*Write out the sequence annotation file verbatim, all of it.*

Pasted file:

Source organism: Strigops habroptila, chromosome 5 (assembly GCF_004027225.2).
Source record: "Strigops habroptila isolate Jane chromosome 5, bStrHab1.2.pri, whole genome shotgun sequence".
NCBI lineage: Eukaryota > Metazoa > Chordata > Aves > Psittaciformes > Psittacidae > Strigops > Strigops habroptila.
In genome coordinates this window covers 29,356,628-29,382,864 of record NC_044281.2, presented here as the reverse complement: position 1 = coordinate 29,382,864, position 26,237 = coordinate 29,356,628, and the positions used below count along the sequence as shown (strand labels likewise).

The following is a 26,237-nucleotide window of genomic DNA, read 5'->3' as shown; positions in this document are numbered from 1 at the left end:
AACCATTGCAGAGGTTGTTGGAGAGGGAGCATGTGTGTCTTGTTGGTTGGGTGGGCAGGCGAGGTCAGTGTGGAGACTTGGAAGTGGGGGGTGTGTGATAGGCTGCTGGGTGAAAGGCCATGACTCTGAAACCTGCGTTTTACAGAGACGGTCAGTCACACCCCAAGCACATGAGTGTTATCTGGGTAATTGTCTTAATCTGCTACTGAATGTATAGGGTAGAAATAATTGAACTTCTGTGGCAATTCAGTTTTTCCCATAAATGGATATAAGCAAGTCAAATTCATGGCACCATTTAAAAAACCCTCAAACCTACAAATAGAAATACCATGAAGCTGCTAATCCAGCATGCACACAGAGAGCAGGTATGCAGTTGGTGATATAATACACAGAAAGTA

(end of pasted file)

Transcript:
Source organism: Strigops habroptila, chromosome 5 (assembly GCF_004027225.2).
Source record: "Strigops habroptila isolate Jane chromosome 5, bStrHab1.2.pri, whole genome shotgun sequence".
NCBI lineage: Eukaryota > Metazoa > Chordata > Aves > Psittaciformes > Psittacidae > Strigops > Strigops habroptila.
In genome coordinates this window covers 29,356,628-29,382,864 of record NC_044281.2, presented here as the reverse complement: position 1 = coordinate 29,382,864, position 26,237 = coordinate 29,356,628, and the positions used below count along the sequence as shown (strand labels likewise).

The following is a 26,237-nucleotide window of genomic DNA, read 5'->3' as shown; positions in this document are numbered from 1 at the left end:
AACCATTGCAGAGGTTGTTGGAGAGGGAGCATGTGTGTCTTGTTGGTTGGGTGGGCAGGCGAGGTCAGTGTGGAGACTTGGAAGTGGGGGGTGTGTGATAGGCTGCTGGGTGAAAGGCCATGACTCTGAAACCTGCGTTTTACAGAGACGGTCAGTCACACCCCAAGCACATGAGTGTTATCTGGGTAATTGTCTTAATCTGCTACTGAATGTATAGGGTAGAAATAATTGAACTTCTGTGGCAATTCAGTTTTTCCCATAAATGGATATAAGCAAGTCAAATTCATGGCACCATTTAAAAAACCCTCAAACCTACAAATAGAAATACCATGAAGCTGCTAATCCAGCATGCACACAGAGAGCAGGTATGCAGTTGGTGATATAATACACAGAAAGTA